Clementine Candle

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How To Make a Clementine Candle

Make a cheery natural candle using a clementine or orange.
Make a cheery natural candle using a clementine or orange. mer Fuat Eryener / EyeEm / Getty Images

Are you looking for a safe and practical fire project? Try making a clementine candle!

You don't need a wick and wax to make a candle. All you need is a clementine and some olive oil. The clementine acts as a natural wick for the oil. A candle works by vaporizing the wax so that it burns via a chemical reaction to produce water and carbon dioxide. It's a clean process that also yields heat and light. There's nothing magical about the fruit or the oil, so feel free to experiment with other materials. Here's what you do...

Also, you may wish to watch a video showing how to make a clementine candle.

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Clementine Candle Materials

All you need in order to make a clementine candle is a clementine, olive oil and a match.
All you need in order to make a clementine candle is a clementine, olive oil and a match or lighter. Anne Helmenstine

Making a clementine candle is extremely easy! All you need is:

  • clementine (could try another citrus fruit)
  • olive oil (again, you could experiment with other vegetable oil)
  • a lighter

Theoretically, you could use a match to light the clementine candle, but I strongly recommend using a long-handled lighter because it can be tricky lighting the candle the first time.

Now that you've gathered your materials, let's make a candle...

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Prepare the Clementine Candle

Pour a small amount of olive oil into the base of the clementine shell.
Pour a small amount of olive oil into the base of the clementine shell. Make sure the white region is saturated with the oil. Anne Helmenstine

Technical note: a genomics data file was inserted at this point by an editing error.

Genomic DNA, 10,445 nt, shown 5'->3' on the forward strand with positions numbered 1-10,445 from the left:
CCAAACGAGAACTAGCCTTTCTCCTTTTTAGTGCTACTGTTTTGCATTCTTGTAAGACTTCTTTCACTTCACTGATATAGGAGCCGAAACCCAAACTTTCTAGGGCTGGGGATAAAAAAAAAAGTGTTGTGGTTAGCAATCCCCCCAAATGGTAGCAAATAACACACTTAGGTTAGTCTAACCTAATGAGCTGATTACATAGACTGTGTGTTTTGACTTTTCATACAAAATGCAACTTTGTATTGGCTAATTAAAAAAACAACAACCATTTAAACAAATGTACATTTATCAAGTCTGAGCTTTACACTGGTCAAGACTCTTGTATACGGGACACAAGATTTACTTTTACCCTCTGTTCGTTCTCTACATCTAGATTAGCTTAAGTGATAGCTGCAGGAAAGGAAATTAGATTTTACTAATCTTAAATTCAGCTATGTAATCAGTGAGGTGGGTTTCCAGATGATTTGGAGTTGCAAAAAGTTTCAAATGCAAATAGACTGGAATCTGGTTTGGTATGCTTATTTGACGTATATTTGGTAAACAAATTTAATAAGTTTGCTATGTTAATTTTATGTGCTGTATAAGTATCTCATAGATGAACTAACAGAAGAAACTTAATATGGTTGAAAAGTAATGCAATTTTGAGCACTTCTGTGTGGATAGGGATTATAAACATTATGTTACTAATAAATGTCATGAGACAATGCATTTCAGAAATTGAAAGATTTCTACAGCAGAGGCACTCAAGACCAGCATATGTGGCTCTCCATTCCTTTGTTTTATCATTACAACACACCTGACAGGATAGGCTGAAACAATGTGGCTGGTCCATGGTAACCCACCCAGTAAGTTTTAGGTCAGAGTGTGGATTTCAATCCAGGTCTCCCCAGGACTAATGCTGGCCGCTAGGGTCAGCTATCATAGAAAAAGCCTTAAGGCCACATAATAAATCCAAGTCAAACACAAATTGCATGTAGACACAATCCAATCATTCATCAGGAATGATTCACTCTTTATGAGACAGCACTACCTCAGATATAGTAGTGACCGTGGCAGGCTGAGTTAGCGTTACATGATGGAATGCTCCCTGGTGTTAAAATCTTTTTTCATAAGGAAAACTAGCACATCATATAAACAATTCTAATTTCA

The steps for making a clementine candle couldn't get much easier:

  1. Hollow out the clementine.
  2. Pour a small amount of olive oil in the bottom of the rind.
  3. Light the candle.

Cut the clementine in half and carefully peel away the fruit, leaving the white part, called the pericarp or albedo, exposed. The pericarp consists primarily of pectin, which is a plant polymer like the cellulose you would find in an ordinary candle wick. You may also be interested in learning that the pericarp is high in vitamin C. If you are skilled, you can peel the clementine to get to this part... whatever you prefer. Your goal is to have half of the fruit peel intact, ideally dry. If you made a mess with the juice, dry your rind.

Once you have the rind prepared, pour a small amount of olive oil into the "candle." Use "a small amount" because it really doesn't take very much, plus you want your "wick" to remain exposed and not drowned in oil.

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Lighting a Clementine Candle

This natural candle consists of a clementine rind with olive oil.
This natural candle consists of a clementine rind with olive oil. Anne Helmenstine

Once you have a clementine candle, all you need to do is light it. It might light right away or it could take a few tries. If your pericarp "wick" chars rather than lights, then rub a bit of olive oil into it and try again. Once the candle lights, it burns very cleanly. The bottom of my candle did not get hot, but you may wish to place the candle on a heat-safe surface, just to be safe. My candle went out on its own once it exhausted its oil, so it seems to be a self-limiting fire. Don't get crazy and leave it near curtains or on a blanket or anything, though.

You may wish to clean out the other half of the clementine and place it on top. If you do, you'll want to cut a hole in the top of the rind so that the candle can get sufficient oxygen. Cutting into the rind is a nice way to add a decorative flair to the project, too.

More Fire Chemistry Projects

Easy Citrus Sparks and Flames
Burning Money Project
Handheld Fireballs
Make Green Fire

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Your Citation
Helmenstine, Anne Marie, Ph.D. "Clementine Candle." ThoughtCo, Oct. 3, 2017, thoughtco.com/clementine-candle-project-607513. Helmenstine, Anne Marie, Ph.D. (2017, October 3). Clementine Candle. Retrieved from https://www.thoughtco.com/clementine-candle-project-607513 Helmenstine, Anne Marie, Ph.D. "Clementine Candle." ThoughtCo. https://www.thoughtco.com/clementine-candle-project-607513 (accessed November 23, 2017).